Are Religious Organizations Like Firms?

I initially published this post on March 21, 2012, on on the Black, White and Gray blog hosted by Patheos.

“Can ideas from economics, such as that monopolies are lazy and that competition leads to better products, be applied to understand religion? Every year I teach my students–both those in my class on economic sociology and those in my class on sociology of religion–about the economistic or the rational choice perspective on religion…

One path-breaking book which applies the rational choice perspective to American religion is Roger Finke and Rodney Stark’s The Churching of America 1776-1990: Winners and Losers in Our Religious Economy, which won the Distinguished Book Award from the Society for the Scientific Study of Religion. Given that the U.S. has never a state-established religion, religious groups here have always had to win over adherents. To explain which religious groups thrive under these conditions of an open market for religion, Finke and Stark use vocabulary about markets, calling established churches lazy monopolies and describing tent revivals as an important part of competition between religious firms. Because of the American constitutional protections of religious freedom, the U.S. has always had an open religious market, and in that market, upstart, preaching, fiery sects win more followers, both historically and today. How does this happen? The free market gets rid of weak religious firms and rewards the ones that work hard to get people to join.”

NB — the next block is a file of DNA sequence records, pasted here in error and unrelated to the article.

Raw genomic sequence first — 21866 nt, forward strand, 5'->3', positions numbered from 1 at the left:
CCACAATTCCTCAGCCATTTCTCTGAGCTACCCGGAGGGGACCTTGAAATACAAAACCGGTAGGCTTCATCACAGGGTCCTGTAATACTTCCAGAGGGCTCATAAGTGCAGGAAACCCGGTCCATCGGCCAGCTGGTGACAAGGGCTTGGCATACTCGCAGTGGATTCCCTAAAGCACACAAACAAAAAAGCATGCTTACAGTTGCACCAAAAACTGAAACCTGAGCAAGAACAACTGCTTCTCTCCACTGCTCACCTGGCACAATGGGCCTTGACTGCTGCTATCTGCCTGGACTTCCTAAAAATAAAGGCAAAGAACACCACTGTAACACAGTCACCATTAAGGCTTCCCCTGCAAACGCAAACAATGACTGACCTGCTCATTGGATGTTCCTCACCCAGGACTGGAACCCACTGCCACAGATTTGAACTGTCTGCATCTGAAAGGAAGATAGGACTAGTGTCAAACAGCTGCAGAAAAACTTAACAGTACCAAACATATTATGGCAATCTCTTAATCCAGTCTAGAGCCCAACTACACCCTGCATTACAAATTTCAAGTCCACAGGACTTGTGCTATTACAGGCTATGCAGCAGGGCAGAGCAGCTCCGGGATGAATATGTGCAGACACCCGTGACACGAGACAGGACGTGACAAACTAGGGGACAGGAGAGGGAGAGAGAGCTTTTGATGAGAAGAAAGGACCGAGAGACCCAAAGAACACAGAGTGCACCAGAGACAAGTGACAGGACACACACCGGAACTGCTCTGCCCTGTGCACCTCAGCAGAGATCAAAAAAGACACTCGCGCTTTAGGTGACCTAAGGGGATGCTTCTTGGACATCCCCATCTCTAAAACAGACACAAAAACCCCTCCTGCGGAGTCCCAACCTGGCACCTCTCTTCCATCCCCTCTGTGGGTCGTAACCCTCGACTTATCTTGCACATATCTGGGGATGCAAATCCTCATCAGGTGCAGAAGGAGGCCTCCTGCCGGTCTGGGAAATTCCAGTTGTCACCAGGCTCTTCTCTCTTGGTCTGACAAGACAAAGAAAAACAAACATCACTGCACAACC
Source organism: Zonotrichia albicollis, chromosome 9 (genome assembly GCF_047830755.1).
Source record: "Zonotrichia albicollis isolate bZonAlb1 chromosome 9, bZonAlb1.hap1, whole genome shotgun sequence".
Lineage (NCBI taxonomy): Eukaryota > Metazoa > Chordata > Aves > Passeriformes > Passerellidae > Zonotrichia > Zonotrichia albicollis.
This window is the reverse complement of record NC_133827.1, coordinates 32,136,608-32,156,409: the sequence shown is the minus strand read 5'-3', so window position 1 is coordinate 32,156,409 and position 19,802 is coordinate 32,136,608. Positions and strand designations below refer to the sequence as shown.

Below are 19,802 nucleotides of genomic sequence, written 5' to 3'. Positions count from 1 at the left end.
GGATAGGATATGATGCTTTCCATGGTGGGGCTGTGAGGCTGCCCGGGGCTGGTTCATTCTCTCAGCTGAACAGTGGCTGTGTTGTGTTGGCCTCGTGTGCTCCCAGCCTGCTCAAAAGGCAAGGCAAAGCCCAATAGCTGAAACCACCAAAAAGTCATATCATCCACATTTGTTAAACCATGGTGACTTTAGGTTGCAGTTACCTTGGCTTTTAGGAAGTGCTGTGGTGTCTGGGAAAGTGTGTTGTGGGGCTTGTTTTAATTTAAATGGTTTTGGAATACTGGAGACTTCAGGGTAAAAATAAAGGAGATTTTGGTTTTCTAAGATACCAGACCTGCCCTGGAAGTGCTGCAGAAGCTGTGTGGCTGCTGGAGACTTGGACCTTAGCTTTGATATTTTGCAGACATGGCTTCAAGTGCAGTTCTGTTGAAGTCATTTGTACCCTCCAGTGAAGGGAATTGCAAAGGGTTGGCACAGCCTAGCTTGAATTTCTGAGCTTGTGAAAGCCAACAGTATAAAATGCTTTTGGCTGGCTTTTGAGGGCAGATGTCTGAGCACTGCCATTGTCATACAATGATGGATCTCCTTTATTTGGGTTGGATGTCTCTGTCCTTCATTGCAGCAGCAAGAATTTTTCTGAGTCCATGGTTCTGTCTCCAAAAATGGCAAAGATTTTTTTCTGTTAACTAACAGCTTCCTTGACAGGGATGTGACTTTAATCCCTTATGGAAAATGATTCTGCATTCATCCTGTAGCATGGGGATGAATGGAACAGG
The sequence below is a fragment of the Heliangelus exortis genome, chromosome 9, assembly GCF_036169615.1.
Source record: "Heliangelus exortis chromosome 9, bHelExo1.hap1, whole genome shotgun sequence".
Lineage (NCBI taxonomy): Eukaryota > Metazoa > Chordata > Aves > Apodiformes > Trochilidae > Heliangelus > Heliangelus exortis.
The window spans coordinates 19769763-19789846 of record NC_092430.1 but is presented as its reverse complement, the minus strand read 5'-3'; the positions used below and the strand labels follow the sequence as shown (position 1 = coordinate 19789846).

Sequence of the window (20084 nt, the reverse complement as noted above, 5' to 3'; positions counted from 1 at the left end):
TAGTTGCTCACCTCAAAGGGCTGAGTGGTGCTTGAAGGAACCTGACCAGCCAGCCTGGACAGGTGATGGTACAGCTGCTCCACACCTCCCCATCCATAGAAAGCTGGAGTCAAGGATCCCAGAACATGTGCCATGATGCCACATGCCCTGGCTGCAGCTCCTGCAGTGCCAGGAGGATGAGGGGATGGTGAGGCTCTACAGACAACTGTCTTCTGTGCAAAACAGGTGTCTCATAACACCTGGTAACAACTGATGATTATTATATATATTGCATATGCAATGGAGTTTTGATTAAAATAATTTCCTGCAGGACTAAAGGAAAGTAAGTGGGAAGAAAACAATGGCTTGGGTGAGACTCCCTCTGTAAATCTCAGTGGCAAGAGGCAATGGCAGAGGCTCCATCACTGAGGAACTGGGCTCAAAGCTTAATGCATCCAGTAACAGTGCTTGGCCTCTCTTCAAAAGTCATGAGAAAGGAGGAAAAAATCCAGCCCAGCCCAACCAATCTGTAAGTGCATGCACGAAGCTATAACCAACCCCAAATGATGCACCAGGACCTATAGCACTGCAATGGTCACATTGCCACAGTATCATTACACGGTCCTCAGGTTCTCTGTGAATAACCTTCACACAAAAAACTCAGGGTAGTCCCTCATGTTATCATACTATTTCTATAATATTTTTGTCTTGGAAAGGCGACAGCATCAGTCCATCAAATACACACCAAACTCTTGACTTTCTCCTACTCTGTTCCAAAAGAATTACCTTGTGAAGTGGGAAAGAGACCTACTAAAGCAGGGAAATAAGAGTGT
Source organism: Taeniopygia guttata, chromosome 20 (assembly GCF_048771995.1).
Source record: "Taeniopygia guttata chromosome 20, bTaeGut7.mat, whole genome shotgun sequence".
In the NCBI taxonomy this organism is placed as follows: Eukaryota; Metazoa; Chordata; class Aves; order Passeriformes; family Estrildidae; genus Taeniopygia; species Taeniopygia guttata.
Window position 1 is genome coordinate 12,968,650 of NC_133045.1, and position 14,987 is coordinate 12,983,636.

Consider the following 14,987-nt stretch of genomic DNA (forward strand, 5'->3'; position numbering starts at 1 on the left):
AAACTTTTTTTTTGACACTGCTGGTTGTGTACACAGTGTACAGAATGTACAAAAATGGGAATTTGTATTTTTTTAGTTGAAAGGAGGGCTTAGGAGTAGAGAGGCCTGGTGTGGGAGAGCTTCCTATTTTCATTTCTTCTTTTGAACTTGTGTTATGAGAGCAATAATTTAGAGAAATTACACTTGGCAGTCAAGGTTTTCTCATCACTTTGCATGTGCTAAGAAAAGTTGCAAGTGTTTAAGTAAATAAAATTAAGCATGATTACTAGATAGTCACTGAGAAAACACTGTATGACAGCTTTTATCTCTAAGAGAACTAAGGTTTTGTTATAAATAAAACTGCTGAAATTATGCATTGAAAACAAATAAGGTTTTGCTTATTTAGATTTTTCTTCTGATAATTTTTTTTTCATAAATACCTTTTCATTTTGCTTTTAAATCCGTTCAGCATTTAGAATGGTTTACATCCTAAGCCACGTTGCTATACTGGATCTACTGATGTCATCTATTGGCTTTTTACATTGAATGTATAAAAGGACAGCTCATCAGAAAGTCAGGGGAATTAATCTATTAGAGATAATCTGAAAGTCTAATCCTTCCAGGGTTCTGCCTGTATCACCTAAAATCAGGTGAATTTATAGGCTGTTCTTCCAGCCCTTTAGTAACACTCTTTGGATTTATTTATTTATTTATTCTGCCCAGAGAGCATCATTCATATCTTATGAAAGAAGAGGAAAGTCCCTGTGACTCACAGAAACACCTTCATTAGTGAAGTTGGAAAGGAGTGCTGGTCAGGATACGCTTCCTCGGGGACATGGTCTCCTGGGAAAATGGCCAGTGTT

Read the full post on Black, White and Gray.

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